“ELYSIUM” (2013) Review

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“ELYSIUM” (2013) Review

Four years ago, writer-director Neil Blomkamp made a name for himself with the release of his science-fiction thriller, “DISTRICT 9”. The movie made a celebrity out of the movie’s leading man, Sharlto Copely, as well. A few years passed before the two men paired up with Matt Damon and Jodie Foster to make a second science-fiction movie called “ELYSIUM”.

Set in the year 2154, “ELYSIUM” told the story of Max Da Costa, a parolee and former car thief who lives in ravaged Los Angeles. In the 22nd century, two classes of Humans exist – the very wealthy, who live on a luxurious space station called Elysium; and the poor, who live on an overpopulated, devastated Earth. Ruthless androids police the impoverished residents on Earth, while the Elysian citizens are serviced by robotic servants in a comfortable and luxurious setting. And while Earth’s citizens receive questionable and ineffective health care from health care workers at rundown hospitals, Elysian citizens regularly use man-sized medical devices called Med-Pods in their homes that keep them free from disease and wounds. Max, who had grown up as an orphan and spent a good deal of his life in prison, now works on an assembly-line at a robotic factory that provides the technology for Elysium called Armadyne Corporation.

An accident at the plant exposes Max to radiation and he discovers that he has five days left to live. Armadyne CEO John Carlyle has Max fired. His friend Julio introduces him to a notorious smuggler and hacker named Spider, who organizes illegal caravans to Elysium. Spider agrees to get Max to Elysium, if Max can help him steal valuable financial information from Carlyle. Spider arranges for Max to receive a fake Elysium ID needed to use the Med-Pods, a primitive powered exoskeleton that increases his strength to rival the android sentinels, and a cerebral data uplink, which will allow Max to transfer information from Carlyle’s mind to his own. With help from a team that includes Julio, Max intercepts Carlyle’s space shuttle and steals the latter’s data (including the program), uploading it to his own brain. The team, however, finds the data scrambled by Carlyle’s security measures and cannot transmit it to Spider. Even worse, Max and the others are forced to deal with a brutal mercenary named Kruger, who works for Elysian Secretary of Defense Jessica Delacourt. And Delacourt wants the information that Max had downloaded from Carlyle’s mind in the hopes of using it to stage a coup d’etat against Elysium’s President Patel. The information from Carlyle’s mind could also help Max’s childhood friend, Frey, who is not only a nurse, but also the mother of a young girl dying from leukemia.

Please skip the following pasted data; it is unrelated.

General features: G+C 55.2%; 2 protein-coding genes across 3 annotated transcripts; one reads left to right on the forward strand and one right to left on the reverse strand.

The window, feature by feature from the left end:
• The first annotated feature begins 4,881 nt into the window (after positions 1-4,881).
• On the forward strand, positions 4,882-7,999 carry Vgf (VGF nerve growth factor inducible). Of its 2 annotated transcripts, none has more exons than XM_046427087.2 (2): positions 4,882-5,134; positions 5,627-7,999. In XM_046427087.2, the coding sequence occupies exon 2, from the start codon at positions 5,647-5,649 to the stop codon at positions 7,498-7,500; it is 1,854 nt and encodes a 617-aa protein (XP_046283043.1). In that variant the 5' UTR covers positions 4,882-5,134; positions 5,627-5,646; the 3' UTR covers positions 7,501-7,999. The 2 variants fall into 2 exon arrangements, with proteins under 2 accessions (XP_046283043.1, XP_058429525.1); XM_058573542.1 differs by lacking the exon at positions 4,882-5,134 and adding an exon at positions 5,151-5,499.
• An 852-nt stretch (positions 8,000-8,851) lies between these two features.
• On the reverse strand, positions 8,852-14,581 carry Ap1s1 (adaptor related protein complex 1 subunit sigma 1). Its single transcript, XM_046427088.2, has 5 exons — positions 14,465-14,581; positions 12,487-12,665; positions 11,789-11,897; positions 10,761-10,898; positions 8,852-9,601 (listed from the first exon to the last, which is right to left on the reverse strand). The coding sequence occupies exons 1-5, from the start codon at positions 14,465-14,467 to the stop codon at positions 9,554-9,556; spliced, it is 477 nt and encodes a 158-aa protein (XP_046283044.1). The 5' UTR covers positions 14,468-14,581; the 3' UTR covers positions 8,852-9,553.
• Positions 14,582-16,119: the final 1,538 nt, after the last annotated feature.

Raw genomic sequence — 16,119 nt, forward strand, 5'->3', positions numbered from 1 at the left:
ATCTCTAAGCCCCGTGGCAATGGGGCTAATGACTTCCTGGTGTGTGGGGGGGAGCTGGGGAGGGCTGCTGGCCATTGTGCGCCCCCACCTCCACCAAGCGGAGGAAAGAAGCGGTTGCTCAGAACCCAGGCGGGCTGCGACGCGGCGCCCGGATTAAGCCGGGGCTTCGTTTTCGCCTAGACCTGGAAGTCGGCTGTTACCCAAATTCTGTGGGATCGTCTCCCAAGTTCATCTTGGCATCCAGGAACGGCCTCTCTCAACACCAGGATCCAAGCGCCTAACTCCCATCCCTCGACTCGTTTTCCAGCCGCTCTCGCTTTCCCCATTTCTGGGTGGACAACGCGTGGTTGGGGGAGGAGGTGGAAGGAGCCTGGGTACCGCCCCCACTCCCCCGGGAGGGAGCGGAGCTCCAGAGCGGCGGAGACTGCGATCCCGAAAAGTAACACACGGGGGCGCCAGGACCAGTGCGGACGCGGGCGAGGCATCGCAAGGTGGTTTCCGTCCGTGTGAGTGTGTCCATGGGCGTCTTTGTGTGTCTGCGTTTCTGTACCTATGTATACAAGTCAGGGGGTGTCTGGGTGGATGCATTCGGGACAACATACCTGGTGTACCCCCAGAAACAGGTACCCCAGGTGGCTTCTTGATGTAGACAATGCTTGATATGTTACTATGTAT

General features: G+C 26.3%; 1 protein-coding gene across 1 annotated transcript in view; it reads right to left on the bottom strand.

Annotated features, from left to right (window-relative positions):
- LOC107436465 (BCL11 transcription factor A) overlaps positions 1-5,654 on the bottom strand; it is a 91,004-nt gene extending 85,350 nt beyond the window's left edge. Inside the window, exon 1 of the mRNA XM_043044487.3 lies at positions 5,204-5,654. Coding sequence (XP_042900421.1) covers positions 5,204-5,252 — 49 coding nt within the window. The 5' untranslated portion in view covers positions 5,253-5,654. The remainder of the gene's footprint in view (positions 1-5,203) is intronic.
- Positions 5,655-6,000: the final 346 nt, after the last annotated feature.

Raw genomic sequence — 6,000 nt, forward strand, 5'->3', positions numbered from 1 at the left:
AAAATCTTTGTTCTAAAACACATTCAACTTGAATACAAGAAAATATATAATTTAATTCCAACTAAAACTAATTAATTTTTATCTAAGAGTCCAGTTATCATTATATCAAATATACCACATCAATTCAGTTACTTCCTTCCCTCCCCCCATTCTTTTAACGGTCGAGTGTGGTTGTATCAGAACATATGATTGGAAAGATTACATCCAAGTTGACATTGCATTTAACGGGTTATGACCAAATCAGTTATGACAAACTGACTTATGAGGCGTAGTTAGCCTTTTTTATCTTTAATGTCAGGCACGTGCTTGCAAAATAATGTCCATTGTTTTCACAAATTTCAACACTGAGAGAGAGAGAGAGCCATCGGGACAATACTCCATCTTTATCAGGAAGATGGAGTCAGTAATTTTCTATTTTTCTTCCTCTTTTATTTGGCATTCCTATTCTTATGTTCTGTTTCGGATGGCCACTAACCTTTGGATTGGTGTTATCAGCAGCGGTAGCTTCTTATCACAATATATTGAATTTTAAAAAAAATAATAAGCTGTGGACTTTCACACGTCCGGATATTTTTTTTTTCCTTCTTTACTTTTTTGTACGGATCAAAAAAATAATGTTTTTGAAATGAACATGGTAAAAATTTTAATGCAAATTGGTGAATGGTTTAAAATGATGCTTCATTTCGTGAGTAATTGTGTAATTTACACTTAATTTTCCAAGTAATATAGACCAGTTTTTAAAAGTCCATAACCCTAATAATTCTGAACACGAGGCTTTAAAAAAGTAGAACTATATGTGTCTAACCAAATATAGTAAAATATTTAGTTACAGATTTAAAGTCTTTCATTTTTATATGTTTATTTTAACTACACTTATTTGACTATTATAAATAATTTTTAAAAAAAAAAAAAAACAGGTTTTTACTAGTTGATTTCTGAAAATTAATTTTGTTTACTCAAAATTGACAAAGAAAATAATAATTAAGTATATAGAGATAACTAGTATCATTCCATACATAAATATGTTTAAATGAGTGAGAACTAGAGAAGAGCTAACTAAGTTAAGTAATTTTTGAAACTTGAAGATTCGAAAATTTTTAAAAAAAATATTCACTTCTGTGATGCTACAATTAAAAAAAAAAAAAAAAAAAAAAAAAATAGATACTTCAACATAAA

Although I had been impressed by “DISTRICT 9” four years ago, I have to be honest and say that I found a few aspects of the movie a little off-putting. I cannot say the same about “ELYSIUM”. There is nothing about it that I found off-putting . . . only questionable. However, “ELYSIUM” failed to impressed me. I am sorry, but it simply did not. The movie did benefit from some virtues. I have to give credit to Blomkamp’s screenplay for exploring issues that affect our lives today . . . and may even have a bigger impact upon our future – immigration, transhumanism, class issues and especially health care issues. And I must say that I found Blomkamp’s vision of 22nd century Los Angeles, reinforced by Philip Ivey’s production designs and Trent Opaloch’s photography, to be very interesting and original. And I cannot help but wonder if his vision will prove to be prophetic. The movie’s action sequences struck me as impressive. And I found Blomkamp’s handling of the sequence featuring Max’s theft of Carlyle’s data from the latter’s mind to be first-rate. Personally, I feel that it is the best sequence in the movie.